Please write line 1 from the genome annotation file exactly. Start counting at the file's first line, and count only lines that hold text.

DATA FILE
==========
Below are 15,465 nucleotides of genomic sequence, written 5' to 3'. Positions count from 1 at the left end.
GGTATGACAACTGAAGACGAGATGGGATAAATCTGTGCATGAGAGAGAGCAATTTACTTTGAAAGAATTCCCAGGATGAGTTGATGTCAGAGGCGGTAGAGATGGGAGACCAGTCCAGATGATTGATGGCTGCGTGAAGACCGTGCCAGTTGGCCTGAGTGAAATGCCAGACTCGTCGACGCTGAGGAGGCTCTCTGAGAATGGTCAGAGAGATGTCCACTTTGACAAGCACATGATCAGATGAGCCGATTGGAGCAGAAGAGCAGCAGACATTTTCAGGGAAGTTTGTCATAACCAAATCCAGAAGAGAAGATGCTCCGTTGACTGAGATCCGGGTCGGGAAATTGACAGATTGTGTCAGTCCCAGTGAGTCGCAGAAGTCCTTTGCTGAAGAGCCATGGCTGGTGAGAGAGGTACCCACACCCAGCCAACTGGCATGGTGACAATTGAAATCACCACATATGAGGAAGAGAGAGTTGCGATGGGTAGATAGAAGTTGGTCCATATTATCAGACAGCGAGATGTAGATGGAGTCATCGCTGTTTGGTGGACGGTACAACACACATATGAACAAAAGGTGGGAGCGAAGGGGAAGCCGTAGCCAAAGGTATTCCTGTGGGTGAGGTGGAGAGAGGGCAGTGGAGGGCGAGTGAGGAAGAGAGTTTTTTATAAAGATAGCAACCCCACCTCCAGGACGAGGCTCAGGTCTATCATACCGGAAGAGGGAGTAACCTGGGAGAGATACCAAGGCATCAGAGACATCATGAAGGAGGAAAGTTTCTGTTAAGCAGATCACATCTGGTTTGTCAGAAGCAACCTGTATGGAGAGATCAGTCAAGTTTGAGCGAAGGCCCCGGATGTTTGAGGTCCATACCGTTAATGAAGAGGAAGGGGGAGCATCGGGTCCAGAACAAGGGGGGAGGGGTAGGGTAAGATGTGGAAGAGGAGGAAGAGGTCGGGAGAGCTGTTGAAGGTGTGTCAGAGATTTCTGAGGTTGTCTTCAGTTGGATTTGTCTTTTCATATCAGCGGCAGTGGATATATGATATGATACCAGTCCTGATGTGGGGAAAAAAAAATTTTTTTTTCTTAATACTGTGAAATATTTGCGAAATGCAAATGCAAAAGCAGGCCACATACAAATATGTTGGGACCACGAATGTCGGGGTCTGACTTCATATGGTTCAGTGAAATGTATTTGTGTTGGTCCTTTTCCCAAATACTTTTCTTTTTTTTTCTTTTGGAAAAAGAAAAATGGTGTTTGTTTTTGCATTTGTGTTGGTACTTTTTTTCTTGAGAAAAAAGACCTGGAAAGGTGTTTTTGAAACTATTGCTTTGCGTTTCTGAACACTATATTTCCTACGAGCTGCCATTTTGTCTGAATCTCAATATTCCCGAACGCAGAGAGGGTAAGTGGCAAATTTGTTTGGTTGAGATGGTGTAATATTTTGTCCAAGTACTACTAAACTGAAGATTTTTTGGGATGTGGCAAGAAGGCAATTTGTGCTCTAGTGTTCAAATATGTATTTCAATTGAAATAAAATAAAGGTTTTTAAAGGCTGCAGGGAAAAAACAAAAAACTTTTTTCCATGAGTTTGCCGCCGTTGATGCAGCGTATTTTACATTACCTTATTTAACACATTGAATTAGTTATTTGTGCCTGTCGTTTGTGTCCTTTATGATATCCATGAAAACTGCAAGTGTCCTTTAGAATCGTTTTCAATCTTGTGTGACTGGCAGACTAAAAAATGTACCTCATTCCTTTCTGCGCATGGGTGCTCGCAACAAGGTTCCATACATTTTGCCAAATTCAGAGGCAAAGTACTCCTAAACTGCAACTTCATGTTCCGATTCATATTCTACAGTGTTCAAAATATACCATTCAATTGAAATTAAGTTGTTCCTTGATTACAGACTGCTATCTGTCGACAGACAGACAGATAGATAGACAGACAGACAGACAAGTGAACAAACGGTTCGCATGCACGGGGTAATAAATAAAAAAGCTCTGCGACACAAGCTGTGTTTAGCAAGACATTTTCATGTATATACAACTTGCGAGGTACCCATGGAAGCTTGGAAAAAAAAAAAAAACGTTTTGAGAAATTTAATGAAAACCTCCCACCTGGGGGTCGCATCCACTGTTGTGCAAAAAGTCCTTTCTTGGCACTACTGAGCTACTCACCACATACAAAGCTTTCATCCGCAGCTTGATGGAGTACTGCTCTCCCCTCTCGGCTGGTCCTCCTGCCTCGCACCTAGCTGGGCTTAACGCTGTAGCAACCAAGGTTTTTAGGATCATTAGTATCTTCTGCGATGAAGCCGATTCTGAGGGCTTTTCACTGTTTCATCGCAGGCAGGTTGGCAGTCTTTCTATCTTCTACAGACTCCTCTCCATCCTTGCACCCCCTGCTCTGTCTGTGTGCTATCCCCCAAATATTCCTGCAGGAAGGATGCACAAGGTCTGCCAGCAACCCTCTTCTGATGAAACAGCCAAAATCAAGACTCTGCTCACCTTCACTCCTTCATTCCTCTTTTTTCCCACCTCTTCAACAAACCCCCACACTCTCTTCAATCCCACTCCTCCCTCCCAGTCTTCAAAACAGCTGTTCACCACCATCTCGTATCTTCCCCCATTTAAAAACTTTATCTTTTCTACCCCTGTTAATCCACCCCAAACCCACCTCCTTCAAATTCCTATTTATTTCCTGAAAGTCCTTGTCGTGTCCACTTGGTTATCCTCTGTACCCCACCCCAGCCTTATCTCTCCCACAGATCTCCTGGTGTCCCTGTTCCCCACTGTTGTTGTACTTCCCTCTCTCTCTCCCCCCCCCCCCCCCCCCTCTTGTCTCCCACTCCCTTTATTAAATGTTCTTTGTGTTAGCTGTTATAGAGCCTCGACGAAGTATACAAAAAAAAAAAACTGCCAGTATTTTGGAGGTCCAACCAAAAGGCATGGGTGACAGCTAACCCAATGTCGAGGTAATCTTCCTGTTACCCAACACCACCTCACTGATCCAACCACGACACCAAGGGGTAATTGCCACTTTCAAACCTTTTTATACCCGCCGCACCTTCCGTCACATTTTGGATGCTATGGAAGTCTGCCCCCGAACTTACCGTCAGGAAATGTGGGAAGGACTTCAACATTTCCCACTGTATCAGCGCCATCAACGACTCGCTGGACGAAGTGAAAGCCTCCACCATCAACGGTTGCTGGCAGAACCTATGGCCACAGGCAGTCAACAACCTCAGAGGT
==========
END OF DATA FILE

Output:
Below are 15,465 nucleotides of genomic sequence, written 5' to 3'. Positions count from 1 at the left end.